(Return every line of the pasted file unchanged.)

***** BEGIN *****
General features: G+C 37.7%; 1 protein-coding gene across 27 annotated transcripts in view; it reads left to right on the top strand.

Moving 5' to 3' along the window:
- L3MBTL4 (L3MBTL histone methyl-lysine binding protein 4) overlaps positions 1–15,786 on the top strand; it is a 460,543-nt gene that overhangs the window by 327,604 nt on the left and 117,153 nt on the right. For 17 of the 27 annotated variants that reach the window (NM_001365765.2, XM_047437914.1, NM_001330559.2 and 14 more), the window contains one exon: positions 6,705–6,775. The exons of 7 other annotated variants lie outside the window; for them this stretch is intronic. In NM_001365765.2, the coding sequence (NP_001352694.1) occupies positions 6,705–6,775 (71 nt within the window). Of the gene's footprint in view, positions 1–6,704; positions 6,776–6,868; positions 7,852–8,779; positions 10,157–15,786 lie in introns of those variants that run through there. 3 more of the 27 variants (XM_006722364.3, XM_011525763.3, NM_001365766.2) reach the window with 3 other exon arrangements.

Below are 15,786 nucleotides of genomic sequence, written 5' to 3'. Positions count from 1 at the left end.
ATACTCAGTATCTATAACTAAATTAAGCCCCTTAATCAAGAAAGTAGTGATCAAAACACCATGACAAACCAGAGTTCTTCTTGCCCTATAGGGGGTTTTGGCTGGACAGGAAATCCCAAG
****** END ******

General features: G+C 37.7%; 1 protein-coding gene across 27 annotated transcripts in view; it reads left to right on the top strand.

Moving 5' to 3' along the window:
- L3MBTL4 (L3MBTL histone methyl-lysine binding protein 4) overlaps positions 1–15,786 on the top strand; it is a 460,543-nt gene that overhangs the window by 327,604 nt on the left and 117,153 nt on the right. For 17 of the 27 annotated variants that reach the window (NM_001365765.2, XM_047437914.1, NM_001330559.2 and 14 more), the window contains one exon: positions 6,705–6,775. The exons of 7 other annotated variants lie outside the window; for them this stretch is intronic. In NM_001365765.2, the coding sequence (NP_001352694.1) occupies positions 6,705–6,775 (71 nt within the window). Of the gene's footprint in view, positions 1–6,704; positions 6,776–6,868; positions 7,852–8,779; positions 10,157–15,786 lie in introns of those variants that run through there. 3 more of the 27 variants (XM_006722364.3, XM_011525763.3, NM_001365766.2) reach the window with 3 other exon arrangements.

Below are 15,786 nucleotides of genomic sequence, written 5' to 3'. Positions count from 1 at the left end.
ATACTCAGTATCTATAACTAAATTAAGCCCCTTAATCAAGAAAGTAGTGATCAAAACACCATGACAAACCAGAGTTCTTCTTGCCCTATAGGGGGTTTTGGCTGGACAGGAAATCCCAAG